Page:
The dual-review film criticism site: first a spoiler-free review, then an in-depth Alternate Take.
Battle: Los Angeles

Reviewed by Anna Cooper Sloan.

Director Jonathan Liebesman
Length 116 mins
Certificate 12A / PG-13
Rating ******----
Filmmaking: 3  Personal enjoyment: 3

Photo from the article Trailer.

An ageing U.S. Marine sergeant (Aaron Eckhart) and his squad of grunts are going about their daily, rather pleasant, business on their beachside base at Camp Pendleton, California. One soldier is about to get married; another is studying to become a doctor; the sergeant himself is filling out paperwork for his pending retirement. This life abruptly vanishes as the news channels begin screeching about global alien invasion. The boys suddenly find themselves patrolling a bombed-out street, which earlier that day was Santa Monica, fending off attacks by alien drones and searching for survivors.

Although reviews of Battle: Los Angeles (such as this one from Philip French) have predictably ranged from dismissive to downright hostile, this seems unwarranted for a number of reasons. The film’s depiction of a major disaster’s disruption of the everyday, and the disorientation and terror this engenders, can in fact be sensitive and touching, and manages to keenly represent the chaos and confusion which regularly attend ‘official’ responses to such catastrophes. Equally, the rupture and turmoil here is almost too timely: though the film is clearly in part a response to Iraq and Afghanistan, a viewer might also return home to find their TV showing strikingly similar images of panic and destruction coming out of Japan, Libya, Egypt... Few genres can tap so successfully into the anxieties of an age as the disaster movie.

I suspect that hostile critics are partly responding to the way the film honestly lays out its ambition to be a simple genre flick. Certainly, with its shoot-‘em-up mentality, videogame-like aesthetics and 12A/PG-13 certificate, it seems squarely aimed at an audience of teenage boys. (One wonders why it was released in March rather than waiting for the summer crowds.) The character types and plot are also fairly standard for this kind of movie, but when a genre film is well constructed, predictability can actually add to rather than detract from our viewing pleasure.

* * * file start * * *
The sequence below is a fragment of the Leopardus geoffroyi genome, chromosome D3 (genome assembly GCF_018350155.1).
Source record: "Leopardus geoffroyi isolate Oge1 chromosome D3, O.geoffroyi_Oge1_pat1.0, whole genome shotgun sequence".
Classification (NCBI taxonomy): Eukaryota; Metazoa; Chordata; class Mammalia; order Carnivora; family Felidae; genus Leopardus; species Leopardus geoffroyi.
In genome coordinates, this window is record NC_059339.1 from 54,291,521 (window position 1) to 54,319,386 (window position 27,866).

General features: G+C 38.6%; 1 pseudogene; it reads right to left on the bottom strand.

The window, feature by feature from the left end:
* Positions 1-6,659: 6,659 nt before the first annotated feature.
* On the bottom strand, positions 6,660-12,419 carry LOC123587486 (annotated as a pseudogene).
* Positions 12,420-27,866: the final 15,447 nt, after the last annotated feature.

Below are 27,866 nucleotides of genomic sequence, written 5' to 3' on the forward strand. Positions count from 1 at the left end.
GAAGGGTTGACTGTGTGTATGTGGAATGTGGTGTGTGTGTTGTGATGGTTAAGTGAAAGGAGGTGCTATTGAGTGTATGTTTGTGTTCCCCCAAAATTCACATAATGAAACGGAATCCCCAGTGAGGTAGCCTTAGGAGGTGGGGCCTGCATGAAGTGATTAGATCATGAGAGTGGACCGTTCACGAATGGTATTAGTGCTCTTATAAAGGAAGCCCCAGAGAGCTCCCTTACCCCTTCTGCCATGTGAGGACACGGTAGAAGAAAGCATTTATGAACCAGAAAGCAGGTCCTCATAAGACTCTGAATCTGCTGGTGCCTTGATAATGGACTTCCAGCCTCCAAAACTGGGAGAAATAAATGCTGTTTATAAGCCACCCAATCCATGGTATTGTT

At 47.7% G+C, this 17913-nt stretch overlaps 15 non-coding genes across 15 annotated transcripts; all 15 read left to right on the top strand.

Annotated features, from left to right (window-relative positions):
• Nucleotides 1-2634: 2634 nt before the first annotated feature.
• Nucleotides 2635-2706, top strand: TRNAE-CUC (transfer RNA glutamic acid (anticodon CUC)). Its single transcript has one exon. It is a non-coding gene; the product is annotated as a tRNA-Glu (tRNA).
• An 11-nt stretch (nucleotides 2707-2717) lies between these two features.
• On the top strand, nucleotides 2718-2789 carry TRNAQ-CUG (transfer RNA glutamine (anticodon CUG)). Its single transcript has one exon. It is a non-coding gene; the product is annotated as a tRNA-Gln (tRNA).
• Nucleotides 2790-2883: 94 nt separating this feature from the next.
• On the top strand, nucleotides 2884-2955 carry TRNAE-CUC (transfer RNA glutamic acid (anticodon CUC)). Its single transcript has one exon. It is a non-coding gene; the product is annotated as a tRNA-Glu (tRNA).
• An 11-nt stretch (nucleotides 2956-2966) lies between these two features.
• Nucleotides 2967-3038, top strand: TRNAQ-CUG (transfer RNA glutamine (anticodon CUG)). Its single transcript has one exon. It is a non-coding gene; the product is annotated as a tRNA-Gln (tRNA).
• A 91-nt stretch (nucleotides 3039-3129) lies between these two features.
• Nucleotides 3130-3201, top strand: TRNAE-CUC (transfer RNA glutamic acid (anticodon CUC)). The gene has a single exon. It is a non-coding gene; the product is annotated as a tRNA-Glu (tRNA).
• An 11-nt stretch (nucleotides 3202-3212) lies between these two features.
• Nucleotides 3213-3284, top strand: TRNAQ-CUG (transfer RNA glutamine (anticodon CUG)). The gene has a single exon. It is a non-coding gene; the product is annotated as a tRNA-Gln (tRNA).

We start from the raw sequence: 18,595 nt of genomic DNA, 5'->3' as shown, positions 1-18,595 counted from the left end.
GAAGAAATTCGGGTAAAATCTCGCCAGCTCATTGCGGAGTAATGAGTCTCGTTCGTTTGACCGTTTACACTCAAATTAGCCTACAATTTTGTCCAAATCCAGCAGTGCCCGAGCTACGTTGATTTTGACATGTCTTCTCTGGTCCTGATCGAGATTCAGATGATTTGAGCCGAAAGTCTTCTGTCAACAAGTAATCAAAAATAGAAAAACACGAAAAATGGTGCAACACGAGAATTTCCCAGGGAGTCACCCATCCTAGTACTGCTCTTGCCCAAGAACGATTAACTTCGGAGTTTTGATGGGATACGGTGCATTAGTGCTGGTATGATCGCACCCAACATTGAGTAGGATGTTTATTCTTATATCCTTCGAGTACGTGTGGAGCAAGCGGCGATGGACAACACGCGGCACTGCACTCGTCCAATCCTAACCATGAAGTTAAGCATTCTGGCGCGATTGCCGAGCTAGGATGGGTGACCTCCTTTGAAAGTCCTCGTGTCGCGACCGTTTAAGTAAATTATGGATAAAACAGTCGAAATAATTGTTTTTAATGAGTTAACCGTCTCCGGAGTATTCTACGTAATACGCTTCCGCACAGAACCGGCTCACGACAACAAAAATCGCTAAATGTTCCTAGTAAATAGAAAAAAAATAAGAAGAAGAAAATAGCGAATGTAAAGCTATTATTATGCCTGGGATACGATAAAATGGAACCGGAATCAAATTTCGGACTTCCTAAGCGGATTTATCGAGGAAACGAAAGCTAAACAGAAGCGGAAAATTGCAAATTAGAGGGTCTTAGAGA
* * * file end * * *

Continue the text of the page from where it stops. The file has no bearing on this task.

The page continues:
Parts of the film rankle, but I ultimately found these aspects more interesting than irksome. A potentially vexing aspect of the movie is the fact that the squad’s entire mission - nominally, to save civilians - seems pointless and wasteful. The streets of Los Angeles are deserted except for dead bodies, and the entire squad of 12 soldiers only find four civilians in several hours of searching - at enormous risk to themselves. At first I found this exasperating, but as the film went on I became more and more fascinated by it. For reasons discussed in the Alternate Take, this central incoherence may tell us a lot about our own anxieties regarding the fragility and expendability of human life in a disaster.

Battle: LA is flawed, no question: the dialogue is often plodding and the script contains moments of obvious nonsense. But this does not detract from its ability to engage fascinatingly with the culture of disaster gripping our contemporary world.

This review was published on March 21, 2011.

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